In August 1997, plaintiff was informed that the overtime slips he submitted would be credited for compensatory time because he was ineligible for overtime except in emergencies. Plaintiff claimed that he was the only officer so restricted, and another commander testified that plaintiff's overtime amounts, with some exceptions, were generally comparable to other commanders.

Plaintiff and four other commanders wrote a letter to one of the freeholders in November 1997 seeking a meeting regarding salary and work responsibilities. The commanding officers formed a union in the summer of 1998 and plaintiff became the shop steward in 1999. Plaintiff unsuccessfully asked the Center Director and Assistant Director and the County administration for more officers in 1999. According to one of the other commanders, the opening of a new building at the Center in 1998 magnified the staffing problem.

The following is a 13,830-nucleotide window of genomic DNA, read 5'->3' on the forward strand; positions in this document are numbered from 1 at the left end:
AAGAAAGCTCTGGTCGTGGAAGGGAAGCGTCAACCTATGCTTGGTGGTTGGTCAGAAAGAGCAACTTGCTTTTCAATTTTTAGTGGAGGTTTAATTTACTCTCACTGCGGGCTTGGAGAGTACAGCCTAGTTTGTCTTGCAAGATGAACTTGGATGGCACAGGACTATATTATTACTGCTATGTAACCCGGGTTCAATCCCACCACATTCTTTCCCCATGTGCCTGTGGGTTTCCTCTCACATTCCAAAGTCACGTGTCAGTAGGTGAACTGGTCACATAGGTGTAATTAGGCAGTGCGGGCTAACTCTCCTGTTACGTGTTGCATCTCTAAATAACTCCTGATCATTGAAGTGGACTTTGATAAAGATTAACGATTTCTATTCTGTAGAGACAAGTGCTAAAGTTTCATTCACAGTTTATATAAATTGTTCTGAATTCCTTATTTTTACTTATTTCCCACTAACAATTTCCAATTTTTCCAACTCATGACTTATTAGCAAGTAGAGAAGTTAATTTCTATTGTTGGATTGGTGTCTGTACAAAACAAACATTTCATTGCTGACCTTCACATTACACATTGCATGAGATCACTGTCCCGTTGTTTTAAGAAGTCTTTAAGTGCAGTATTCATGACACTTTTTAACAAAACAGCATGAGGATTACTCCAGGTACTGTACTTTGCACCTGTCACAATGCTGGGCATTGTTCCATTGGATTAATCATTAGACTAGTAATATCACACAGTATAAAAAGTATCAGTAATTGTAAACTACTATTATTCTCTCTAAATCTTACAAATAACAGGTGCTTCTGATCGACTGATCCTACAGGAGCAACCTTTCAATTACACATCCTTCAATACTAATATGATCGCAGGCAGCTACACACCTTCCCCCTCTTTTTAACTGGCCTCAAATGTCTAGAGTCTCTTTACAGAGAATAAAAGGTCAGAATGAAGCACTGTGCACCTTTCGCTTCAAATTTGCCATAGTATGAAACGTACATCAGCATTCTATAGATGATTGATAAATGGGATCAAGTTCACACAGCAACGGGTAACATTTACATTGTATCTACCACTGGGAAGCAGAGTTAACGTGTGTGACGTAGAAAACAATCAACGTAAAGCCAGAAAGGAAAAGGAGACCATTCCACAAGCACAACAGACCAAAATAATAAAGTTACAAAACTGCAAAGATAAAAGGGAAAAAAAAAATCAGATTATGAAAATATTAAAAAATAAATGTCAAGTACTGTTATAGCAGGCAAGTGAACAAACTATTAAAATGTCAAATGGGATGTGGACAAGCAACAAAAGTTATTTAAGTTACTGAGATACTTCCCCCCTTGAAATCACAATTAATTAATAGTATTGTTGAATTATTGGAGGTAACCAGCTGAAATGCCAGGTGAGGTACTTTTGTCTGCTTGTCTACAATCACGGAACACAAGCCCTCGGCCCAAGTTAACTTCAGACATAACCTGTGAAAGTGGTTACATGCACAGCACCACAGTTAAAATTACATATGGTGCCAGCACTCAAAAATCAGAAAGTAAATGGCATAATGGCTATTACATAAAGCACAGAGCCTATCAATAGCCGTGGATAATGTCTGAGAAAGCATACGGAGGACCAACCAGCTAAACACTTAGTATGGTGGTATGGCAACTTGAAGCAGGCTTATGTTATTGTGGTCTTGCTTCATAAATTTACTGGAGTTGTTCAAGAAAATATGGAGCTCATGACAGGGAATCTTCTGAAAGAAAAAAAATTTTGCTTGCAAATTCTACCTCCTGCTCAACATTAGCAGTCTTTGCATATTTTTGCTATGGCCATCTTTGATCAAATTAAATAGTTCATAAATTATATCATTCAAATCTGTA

Plaintiff received an absentee warning after taking five days off between January 17 and March 16, 1999. In addition, in April 1999, plaintiff received a final warning for lateness, and was docked pay for pay periods in April, May, and June 1999. In addition, plaintiff was suspended for one day in June 1999 for excessive tardiness allegedly based on eight days despite plaintiff's understanding that the normal practice was to suspend an employee one day for every ten days late.